Have you ever dreaded the “What does customer service mean to you?” question during a job interview? You’re not alone. It’s one of the most common interview questions a potential employer is sure to ask.
Any pause or hesitation in your voice may present a lack of confidence or enthusiasm for the role. That stumble may set a poor tone for the rest of the interview, which might be challenging to turn around.
Ideally, you’d anticipate this tricky question well in advance and have the perfect answer rehearsed and ready to go.
Here’s where thorough preparation for this interview question comes in handy.
Knowing that an interviewer will ask you to explain what customer service means to you, it’s your job to give the best answer you can to make a great first impression.
Read on to find out how to nail your answer.
According to research, 90% of Americans use customer service as a factor in deciding whether or not to do business with a company.
Anyone who’s ever felt mistreated, unimportant, or abused by a company understands the value in choosing a company that prides itself on outstanding customer service.
But what does exceptional customer service actually look like in action?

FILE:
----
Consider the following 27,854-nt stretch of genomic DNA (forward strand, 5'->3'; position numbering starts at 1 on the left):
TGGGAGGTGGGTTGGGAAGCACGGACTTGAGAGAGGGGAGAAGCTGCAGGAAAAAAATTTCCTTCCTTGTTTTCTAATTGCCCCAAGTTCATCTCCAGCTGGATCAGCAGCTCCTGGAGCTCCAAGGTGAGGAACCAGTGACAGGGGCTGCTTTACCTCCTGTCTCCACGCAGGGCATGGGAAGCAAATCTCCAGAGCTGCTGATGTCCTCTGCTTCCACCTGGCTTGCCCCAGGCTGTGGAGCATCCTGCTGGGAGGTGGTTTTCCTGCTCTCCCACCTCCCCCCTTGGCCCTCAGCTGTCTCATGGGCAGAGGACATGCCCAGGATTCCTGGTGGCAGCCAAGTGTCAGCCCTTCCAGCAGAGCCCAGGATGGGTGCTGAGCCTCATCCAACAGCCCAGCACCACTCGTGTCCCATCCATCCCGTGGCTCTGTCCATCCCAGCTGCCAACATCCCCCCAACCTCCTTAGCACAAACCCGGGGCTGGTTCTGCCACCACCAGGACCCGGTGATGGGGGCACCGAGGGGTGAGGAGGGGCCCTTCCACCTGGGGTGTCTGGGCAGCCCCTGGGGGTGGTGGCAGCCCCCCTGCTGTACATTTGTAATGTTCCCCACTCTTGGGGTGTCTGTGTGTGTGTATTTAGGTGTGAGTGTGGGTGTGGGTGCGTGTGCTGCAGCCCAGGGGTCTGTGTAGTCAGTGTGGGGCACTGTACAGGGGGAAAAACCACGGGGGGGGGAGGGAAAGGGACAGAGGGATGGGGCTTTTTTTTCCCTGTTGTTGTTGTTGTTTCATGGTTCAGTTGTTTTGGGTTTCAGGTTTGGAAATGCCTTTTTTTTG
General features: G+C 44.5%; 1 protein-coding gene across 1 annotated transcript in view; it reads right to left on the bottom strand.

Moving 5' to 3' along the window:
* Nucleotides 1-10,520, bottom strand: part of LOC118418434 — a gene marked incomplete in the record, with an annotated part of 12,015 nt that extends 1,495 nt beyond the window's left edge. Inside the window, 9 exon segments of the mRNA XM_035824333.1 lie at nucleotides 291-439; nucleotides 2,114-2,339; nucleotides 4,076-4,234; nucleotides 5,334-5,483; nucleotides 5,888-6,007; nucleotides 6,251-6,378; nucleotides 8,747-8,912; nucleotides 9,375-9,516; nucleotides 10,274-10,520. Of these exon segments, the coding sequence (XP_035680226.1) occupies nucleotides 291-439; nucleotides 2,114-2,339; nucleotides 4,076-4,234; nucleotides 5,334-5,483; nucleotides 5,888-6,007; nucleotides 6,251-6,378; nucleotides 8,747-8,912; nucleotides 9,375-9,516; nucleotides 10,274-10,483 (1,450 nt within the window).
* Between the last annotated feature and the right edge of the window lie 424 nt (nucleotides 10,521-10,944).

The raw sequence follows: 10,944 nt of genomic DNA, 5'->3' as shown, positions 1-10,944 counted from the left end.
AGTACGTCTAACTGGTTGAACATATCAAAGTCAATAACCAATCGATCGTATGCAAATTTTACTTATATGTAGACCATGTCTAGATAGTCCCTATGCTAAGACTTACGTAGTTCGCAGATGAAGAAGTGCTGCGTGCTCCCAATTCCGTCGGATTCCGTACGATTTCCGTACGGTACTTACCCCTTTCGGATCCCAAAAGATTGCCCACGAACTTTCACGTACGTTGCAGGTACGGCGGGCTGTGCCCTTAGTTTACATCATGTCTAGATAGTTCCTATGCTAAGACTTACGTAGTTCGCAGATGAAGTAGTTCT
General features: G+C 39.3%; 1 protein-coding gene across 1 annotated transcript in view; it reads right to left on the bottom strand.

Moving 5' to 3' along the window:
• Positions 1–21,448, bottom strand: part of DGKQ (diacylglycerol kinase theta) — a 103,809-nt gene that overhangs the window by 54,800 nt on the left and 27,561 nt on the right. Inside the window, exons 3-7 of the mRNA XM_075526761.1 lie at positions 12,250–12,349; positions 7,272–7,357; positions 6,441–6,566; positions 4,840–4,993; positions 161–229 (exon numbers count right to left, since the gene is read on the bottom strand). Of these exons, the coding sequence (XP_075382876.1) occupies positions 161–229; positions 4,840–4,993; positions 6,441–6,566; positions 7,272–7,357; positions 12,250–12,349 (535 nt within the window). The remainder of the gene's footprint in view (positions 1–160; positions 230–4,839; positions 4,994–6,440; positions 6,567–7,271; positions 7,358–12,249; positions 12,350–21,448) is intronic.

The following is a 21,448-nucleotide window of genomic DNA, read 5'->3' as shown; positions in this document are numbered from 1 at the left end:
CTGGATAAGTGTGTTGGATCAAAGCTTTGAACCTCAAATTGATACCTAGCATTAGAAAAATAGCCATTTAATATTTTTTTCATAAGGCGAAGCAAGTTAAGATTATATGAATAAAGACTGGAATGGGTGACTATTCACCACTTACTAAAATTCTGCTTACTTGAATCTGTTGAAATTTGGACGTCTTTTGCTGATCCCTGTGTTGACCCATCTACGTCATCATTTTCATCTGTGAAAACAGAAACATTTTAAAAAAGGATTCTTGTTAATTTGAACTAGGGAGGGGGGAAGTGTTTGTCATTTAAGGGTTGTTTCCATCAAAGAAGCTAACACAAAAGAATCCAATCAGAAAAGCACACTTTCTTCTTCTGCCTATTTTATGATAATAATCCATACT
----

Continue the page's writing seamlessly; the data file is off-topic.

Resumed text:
Author of the book The Effortless Experience: Conquering the New Battleground for Customer Loyalty, says,
“Customer service should be less about offense—bending over backwards to please customers—and more about defense, in the sense of preventing frustration and delay.”
To put it plainly, customer service is less about dazzling customers and more about providing them with a quick and simple solution to their problems.
It’s about not making them jump through hoops like complicated phone trees or digging through your website for the ever-elusive phone number that’ll actually reach a human being.
84% of customers claim that customer experience is just as important to them as the company's products or services themselves. This is the reason companies have started prioritizing great customer service experience above all else.
Take online retailer Zappos as an example. They don’t take customer satisfaction lightly. Instead, they’re notorious for going above and beyond for their customers and even sending care packages to Afghanistan or assisting a customer during a 10-hour phone call if needed.
Before answering the million-dollar question that will either make or break your customer service job interview, you should identify what makes good customer service.
Let’s start with the basics.
There are 3 main components that indicate excellent customer service:
Customer-first focus: no matter the issue at hand, good customer service representatives always have their eyes on the prize (i.e., customer). Every decision needs the lens of, “will this improve or detract from the customer experience?”
Great attitudes: it’s true when they say that if you change your attitude, you can change your life.